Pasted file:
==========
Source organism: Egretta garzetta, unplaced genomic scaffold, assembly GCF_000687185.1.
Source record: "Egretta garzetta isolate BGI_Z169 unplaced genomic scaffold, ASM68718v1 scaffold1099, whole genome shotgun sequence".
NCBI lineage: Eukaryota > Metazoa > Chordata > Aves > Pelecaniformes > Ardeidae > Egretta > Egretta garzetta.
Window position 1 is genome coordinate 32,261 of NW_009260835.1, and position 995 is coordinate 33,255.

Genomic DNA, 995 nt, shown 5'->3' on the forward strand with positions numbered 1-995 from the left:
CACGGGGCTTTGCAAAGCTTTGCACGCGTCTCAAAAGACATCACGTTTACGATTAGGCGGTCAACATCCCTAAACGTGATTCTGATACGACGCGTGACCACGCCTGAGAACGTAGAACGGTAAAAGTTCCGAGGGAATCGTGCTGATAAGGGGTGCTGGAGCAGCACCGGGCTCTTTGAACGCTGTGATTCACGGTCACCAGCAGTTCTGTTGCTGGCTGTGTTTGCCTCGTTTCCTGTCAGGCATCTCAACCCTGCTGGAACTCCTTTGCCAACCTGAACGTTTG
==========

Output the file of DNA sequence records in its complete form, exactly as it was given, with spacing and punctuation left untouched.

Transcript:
Source organism: Egretta garzetta, unplaced genomic scaffold, assembly GCF_000687185.1.
Source record: "Egretta garzetta isolate BGI_Z169 unplaced genomic scaffold, ASM68718v1 scaffold1099, whole genome shotgun sequence".
NCBI lineage: Eukaryota > Metazoa > Chordata > Aves > Pelecaniformes > Ardeidae > Egretta > Egretta garzetta.
Window position 1 is genome coordinate 32,261 of NW_009260835.1, and position 995 is coordinate 33,255.

Genomic DNA, 995 nt, shown 5'->3' on the forward strand with positions numbered 1-995 from the left:
CACGGGGCTTTGCAAAGCTTTGCACGCGTCTCAAAAGACATCACGTTTACGATTAGGCGGTCAACATCCCTAAACGTGATTCTGATACGACGCGTGACCACGCCTGAGAACGTAGAACGGTAAAAGTTCCGAGGGAATCGTGCTGATAAGGGGTGCTGGAGCAGCACCGGGCTCTTTGAACGCTGTGATTCACGGTCACCAGCAGTTCTGTTGCTGGCTGTGTTTGCCTCGTTTCCTGTCAGGCATCTCAACCCTGCTGGAACTCCTTTGCCAACCTGAACGTTTG